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Ivan Reitman presenting Julianne Moore with the 2010 SBIFF Montecito Award ceremony Feb. 11, 2010

Paul Wellman

Ivan Reitman presenting Julianne Moore with the 2010 SBIFF Montecito Award ceremony Feb. 11, 2010


Scared of Everything — But Acting

Julianne Moore Receives Montecito Award at SBIFF


Though she’s not nominated for an Oscar this year, the crowds still came out in force to see Julianne Moore honored on Thursday night at the Arlington Theatre, as the Santa Barbara International Film Festival presented the veteran actress with the Montecito Award. As an evening dedicated to actors who’ve given “classic and standout” performances over the course of their career — with previous honorees including Kate Winslet, Javier Barden, and Annette Bening — the choice of Moore seemed a perfect fit, evidenced in the video tribute and interview with journalist Pete Hammond that spanned her two decades of big screen roles. Producer and director Ivan Reitman, a Montecito resident, was on hand to present the award to Moore, who he told to the crowd’s applause, “You’re really a wonderful person.”

The night began with a series of clips, after which Moore — dressed in a billowing red dress that accented her naturally red hair — admitted, “There are some movies that I don’t remember doing!” Hammond suggested that she’s taken risky roles over the course of her career, and wondered if she’s been afraid of them at any point. “The things that really terrify me are things like skiing,” said Moore, adding to that list diving into the ocean, roller coasters, and fast cars. “I’ve never found acting to be scary.”

She discussed her upbringing as an Army brat, moving throughout the South and finishing high school in Frankfurt, Germany, where a drama teacher made her realize that she could act for a living. Through those experiences, she learned that “behavior is mutable,” and discovered that she could adapt to new schools and towns by tweaking herself to fit the role that was needed. “Maybe there’s constancy to character,” she explained, “but there’s not constancy to behavior.” It was undoubtedly excellent training to be an actor, which began with her first professional play part in Buffalo — where she had an affair with her actor roommate — and continued to television, including an Emmy-winning role on the soap opera As the World Turns, where she played two characters that were simultaneously half-sisters and cousins. “That’s really disgusting,” she admitted with a laugh, recalling that her favorite worst line was, “Now that I know Kevin is out of jail, I think I’ll take a nap.”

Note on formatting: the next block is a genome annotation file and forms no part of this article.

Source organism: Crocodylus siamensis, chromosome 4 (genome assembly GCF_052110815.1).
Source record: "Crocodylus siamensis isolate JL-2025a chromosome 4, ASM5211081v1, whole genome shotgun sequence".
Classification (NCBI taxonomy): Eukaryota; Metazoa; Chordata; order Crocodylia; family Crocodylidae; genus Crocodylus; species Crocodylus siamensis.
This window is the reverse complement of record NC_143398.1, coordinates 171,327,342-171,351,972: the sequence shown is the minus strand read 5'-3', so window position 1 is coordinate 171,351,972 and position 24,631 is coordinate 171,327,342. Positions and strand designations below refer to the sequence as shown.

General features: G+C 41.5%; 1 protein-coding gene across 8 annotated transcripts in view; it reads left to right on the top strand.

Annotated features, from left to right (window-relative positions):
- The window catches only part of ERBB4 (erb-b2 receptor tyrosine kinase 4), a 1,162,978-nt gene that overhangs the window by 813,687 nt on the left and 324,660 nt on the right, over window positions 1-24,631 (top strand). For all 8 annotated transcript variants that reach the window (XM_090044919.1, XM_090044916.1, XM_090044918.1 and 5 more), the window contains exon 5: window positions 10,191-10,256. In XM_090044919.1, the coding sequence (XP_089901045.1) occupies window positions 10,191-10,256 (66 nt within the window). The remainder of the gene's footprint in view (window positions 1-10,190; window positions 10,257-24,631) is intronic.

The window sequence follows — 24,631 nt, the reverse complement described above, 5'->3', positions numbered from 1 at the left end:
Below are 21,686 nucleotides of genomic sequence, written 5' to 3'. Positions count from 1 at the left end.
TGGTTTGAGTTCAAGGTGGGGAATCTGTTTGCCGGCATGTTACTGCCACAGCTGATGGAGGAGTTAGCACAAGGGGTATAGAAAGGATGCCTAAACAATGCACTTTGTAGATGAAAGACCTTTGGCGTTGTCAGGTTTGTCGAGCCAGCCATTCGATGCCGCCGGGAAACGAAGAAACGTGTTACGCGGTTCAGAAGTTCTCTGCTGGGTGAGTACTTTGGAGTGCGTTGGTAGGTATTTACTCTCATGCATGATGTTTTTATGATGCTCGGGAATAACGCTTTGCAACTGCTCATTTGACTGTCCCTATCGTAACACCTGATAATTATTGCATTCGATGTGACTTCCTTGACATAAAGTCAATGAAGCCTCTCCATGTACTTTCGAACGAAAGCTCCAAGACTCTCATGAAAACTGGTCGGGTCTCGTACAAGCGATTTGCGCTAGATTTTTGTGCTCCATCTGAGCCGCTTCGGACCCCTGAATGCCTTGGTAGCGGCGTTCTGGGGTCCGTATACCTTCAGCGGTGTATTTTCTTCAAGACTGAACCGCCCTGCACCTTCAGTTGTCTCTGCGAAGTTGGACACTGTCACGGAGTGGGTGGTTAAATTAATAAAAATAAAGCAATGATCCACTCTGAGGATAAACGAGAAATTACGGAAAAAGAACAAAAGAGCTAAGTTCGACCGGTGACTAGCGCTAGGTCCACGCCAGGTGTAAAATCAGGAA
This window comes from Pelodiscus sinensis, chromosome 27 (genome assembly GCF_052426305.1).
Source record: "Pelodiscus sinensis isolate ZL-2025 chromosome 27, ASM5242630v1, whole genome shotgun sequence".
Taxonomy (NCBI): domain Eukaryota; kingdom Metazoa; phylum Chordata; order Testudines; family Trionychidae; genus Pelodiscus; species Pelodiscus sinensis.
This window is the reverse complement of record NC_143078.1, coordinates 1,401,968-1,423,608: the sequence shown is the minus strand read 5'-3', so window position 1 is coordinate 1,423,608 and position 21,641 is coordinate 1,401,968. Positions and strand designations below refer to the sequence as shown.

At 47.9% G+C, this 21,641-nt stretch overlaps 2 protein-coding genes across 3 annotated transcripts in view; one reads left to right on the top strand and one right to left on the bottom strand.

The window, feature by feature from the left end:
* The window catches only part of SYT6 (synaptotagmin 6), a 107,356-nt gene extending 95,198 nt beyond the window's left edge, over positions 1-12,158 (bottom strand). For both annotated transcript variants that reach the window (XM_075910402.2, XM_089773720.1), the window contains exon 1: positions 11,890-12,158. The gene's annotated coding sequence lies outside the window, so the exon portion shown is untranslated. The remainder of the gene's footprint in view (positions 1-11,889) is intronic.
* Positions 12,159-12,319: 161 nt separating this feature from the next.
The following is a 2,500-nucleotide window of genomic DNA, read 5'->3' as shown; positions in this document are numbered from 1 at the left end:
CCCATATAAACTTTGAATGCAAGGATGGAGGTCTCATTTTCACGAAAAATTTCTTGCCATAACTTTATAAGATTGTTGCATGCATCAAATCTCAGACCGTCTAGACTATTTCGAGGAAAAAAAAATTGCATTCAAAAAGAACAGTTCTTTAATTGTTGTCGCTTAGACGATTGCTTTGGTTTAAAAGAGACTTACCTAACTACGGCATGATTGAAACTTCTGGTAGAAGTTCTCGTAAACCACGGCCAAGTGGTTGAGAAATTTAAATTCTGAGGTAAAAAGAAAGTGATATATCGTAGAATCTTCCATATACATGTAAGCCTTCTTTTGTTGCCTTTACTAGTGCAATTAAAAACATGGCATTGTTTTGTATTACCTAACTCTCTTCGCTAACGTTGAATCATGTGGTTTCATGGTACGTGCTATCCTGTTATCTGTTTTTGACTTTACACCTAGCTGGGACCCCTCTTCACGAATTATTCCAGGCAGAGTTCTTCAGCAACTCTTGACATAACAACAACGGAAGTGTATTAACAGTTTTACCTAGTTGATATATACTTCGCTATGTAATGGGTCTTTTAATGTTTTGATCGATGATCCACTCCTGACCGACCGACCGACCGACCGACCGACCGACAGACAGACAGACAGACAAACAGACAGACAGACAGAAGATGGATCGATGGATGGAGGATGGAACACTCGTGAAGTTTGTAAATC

Though Moore, the audience learned, is not just an actor. She’s also an author of three children’s books, including Freckleface Strawberry — inspired by her own red-headed experiences — and Freckleface Strawberry and the Dodgeball Bully. “I’m afraid of dodgeball too!” she said.

Moore credited the rise of independent films in the early 1990s with launching her big screen career, and remembered that when director Robert Altman called her for a role in the movie Short Cuts, she thought it was a friend playing a joke. Since then, it’s been one film after another for the workhorse actress, who offered insights into the differences between genres. “Comedy gives you a headache,” she explained, “but in tragedy, you crack a lot of jokes.”

Upon accepting her award from Reitman, the very personable, smart, and charming actress looked into the Arlington crowds and explained, “People don’t come to the movies to see you. They come to see themselves.” She pledged a commitment to keeping up her end of that bargain, and graciously accepted a very deserved award.

For those who’d like to see Moore in action during the film fest, she stars in Chloe, which screens on Saturday, February 13, at 4:15 p.m. in the Metro 4.



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